Bolstered by the success of recreational programs for children in Lanark Park, community activists are reaching out to adults through a newly formed chapter of the International Optimists.
The new Lanark Park Optimist Club of Canoga Park, which claims about 28 adult members, was scheduled to be chartered in a ceremony Monday evening.
Optimist clubs, like the Rotary and Kiwanis clubs, have a long history of community service in the middle-class suburbs of the San Fernando Valley.
But organizer Ed Young said that Lanark Park, once one of the West Valley's most notorious drug markets, is not typical of the Optimists' recruiting grounds.
Many occupants of the apartment buildings around the park are impoverished. Most are working-class, many are recent immigrants. Taken together, they are a far cry from the bankers and business owners that are the backbone of the club nationwide, he said.
"We are reaching out to people who are not traditional community activists," Young said. The Lanark group "gives us the opportunity to reach into a community that we don't see because they are invisible most of the time. They are not businessmen who go out and play golf every Wednesday."
Young said the new chapter hopes to fund field trips and job programs for local children. Many of the new chapter's activities may serve to support the programs of Keep Youth Doing Something, a sports league for at-risk youths established in the park about two years ago.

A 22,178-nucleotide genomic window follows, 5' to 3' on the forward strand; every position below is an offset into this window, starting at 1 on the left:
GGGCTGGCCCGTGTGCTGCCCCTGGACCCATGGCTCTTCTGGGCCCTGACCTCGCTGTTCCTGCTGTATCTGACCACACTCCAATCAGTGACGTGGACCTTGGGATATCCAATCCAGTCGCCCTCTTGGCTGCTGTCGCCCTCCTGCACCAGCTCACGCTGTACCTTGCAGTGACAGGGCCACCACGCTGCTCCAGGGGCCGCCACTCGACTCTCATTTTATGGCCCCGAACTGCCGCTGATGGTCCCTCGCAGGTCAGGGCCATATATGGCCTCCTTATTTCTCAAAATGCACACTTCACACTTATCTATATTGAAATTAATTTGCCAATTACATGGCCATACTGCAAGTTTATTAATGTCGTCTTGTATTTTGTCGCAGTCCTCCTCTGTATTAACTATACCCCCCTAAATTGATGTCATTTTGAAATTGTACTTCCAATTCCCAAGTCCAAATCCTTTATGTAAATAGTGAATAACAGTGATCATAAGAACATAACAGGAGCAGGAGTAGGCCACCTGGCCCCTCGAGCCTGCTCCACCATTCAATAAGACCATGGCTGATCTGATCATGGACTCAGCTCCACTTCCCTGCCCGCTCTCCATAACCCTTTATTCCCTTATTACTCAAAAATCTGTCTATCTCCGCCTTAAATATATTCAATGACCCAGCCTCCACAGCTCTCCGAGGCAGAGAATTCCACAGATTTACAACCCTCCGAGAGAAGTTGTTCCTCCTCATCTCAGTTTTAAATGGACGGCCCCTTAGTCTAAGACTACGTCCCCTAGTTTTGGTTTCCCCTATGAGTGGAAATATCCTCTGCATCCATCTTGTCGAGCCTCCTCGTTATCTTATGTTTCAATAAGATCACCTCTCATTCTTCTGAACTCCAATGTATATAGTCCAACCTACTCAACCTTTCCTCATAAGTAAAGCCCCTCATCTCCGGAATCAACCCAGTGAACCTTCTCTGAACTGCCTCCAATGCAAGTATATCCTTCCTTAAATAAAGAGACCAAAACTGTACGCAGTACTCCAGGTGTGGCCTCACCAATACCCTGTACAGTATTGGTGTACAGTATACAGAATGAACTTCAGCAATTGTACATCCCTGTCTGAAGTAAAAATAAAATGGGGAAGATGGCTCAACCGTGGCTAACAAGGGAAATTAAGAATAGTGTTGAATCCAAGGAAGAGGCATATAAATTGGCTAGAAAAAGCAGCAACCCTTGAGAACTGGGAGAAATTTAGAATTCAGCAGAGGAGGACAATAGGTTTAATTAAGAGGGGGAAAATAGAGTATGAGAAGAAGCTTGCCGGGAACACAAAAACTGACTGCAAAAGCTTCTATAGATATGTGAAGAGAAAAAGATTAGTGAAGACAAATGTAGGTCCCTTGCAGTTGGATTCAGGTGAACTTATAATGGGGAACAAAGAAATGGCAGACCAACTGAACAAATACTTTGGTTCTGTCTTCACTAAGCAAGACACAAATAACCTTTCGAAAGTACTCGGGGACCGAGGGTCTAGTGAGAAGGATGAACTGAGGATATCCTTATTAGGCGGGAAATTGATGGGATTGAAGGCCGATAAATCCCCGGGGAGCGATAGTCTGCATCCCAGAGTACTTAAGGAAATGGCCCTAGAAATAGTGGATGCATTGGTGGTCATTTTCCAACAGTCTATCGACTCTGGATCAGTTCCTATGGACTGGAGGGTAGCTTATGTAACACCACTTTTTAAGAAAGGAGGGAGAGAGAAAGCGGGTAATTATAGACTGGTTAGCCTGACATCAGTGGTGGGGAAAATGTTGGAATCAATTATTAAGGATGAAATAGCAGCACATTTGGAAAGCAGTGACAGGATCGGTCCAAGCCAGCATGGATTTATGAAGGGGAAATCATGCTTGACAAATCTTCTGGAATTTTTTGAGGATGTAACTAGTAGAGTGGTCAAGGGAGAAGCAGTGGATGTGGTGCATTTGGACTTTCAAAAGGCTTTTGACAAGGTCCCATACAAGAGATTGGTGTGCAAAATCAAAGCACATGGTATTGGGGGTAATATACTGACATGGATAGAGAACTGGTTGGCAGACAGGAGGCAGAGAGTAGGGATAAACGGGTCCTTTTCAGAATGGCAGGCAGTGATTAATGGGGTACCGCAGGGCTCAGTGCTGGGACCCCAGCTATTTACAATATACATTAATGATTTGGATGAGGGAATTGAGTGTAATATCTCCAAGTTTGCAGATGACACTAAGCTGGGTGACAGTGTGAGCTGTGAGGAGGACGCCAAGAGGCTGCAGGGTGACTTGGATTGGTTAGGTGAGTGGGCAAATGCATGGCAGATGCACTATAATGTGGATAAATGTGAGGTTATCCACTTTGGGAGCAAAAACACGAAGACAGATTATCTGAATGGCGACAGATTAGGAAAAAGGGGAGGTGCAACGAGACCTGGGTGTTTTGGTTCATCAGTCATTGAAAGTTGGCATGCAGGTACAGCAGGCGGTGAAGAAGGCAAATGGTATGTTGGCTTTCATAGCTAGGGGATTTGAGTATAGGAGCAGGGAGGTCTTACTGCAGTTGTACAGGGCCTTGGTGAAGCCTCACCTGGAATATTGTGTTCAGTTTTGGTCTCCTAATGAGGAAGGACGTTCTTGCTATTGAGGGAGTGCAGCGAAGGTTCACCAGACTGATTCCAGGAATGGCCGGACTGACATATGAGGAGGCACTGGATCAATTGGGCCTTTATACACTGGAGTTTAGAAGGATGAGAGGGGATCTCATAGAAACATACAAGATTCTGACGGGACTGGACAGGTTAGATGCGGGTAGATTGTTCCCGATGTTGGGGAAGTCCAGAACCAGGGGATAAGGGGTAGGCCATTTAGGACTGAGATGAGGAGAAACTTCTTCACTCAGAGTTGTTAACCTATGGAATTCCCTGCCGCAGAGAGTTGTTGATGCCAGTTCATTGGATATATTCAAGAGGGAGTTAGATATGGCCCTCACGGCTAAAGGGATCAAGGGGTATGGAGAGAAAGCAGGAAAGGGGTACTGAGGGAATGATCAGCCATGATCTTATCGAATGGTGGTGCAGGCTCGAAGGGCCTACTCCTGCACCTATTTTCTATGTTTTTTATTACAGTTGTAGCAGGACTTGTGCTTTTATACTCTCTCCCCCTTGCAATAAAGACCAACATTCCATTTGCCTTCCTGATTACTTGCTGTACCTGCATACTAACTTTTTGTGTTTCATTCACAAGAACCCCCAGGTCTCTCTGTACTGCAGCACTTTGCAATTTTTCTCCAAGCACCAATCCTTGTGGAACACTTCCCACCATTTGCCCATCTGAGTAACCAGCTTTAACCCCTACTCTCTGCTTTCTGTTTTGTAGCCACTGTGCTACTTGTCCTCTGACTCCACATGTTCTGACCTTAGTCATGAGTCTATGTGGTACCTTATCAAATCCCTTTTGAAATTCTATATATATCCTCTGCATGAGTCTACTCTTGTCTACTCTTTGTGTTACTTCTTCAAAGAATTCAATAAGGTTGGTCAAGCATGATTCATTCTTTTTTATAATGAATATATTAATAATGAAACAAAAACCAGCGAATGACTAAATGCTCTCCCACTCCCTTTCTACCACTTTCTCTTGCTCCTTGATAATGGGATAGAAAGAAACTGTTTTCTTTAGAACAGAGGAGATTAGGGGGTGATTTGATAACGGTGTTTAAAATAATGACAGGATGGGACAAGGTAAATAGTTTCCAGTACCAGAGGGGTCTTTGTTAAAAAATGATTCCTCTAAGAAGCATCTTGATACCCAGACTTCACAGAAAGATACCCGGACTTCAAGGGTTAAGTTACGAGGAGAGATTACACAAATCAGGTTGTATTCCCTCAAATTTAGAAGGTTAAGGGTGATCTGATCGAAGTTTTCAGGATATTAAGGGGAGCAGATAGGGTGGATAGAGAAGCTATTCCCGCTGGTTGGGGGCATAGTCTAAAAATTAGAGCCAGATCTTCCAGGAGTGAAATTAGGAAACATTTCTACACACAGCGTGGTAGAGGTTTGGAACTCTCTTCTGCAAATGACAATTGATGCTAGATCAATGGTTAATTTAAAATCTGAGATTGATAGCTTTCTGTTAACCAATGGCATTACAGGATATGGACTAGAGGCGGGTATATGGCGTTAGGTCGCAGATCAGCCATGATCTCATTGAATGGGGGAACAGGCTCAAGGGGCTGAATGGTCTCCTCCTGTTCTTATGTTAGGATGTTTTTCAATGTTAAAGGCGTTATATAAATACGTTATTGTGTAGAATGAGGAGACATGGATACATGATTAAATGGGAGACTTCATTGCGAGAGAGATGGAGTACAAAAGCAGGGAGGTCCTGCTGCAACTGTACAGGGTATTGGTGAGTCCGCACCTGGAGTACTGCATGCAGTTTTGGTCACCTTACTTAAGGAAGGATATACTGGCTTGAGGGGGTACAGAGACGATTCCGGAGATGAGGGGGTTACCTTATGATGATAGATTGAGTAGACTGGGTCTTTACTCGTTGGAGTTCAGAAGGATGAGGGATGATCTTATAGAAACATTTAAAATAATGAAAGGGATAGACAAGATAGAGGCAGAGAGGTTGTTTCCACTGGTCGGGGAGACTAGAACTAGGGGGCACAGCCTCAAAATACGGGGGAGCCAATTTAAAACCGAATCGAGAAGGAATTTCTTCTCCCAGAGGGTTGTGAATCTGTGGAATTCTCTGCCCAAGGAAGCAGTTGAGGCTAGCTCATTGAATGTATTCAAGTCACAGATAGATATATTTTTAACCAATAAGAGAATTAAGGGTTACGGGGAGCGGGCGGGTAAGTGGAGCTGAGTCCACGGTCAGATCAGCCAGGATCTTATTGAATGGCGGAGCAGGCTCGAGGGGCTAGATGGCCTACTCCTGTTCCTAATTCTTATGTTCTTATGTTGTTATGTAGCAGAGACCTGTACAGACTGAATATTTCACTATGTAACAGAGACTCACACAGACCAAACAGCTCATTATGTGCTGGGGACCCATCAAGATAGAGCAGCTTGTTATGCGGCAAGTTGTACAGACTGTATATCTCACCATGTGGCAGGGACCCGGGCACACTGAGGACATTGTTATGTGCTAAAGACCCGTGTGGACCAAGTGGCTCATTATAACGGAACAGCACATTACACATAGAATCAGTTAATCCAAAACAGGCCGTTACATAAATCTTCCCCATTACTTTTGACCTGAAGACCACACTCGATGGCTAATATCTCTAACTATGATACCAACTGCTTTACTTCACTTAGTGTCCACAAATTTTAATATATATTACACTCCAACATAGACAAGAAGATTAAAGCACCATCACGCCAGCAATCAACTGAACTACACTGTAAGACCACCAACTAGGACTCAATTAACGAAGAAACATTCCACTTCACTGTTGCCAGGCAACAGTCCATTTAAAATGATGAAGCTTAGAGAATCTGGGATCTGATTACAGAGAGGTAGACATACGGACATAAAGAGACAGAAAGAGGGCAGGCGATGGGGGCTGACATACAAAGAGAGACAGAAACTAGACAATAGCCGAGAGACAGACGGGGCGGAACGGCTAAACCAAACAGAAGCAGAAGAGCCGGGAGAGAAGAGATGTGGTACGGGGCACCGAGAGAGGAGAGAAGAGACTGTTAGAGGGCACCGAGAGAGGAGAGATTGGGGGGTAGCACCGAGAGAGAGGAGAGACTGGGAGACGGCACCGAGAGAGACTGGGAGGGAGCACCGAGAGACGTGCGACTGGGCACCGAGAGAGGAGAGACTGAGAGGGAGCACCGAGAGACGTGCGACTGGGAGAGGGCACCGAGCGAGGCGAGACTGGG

Much of the support for the new Optimist chapter is coming from apartment owners and managers nearby, who have donated more than $500 to get the group started, Young said.
Apartment manager Jose Gonzalez, the group's newly elected president, said that his chief goal is to keep children in the neighborhood from selling and taking drugs.
At one time, he said, "you could come here and you could buy whatever you were looking for."
Turnover in the apartments was high, as parents sought to keep their children away from gangs and drug dealers, he said. Lately, the area around the park has improved thanks to increased police patrols and the recreational programs, but Gonzalez said the Optimists are needed to keep Lanark from slipping back into being a pocket of urban crime.
"If we don't have enough support it may change back. . . . We will try to do anything to keep it up," he said.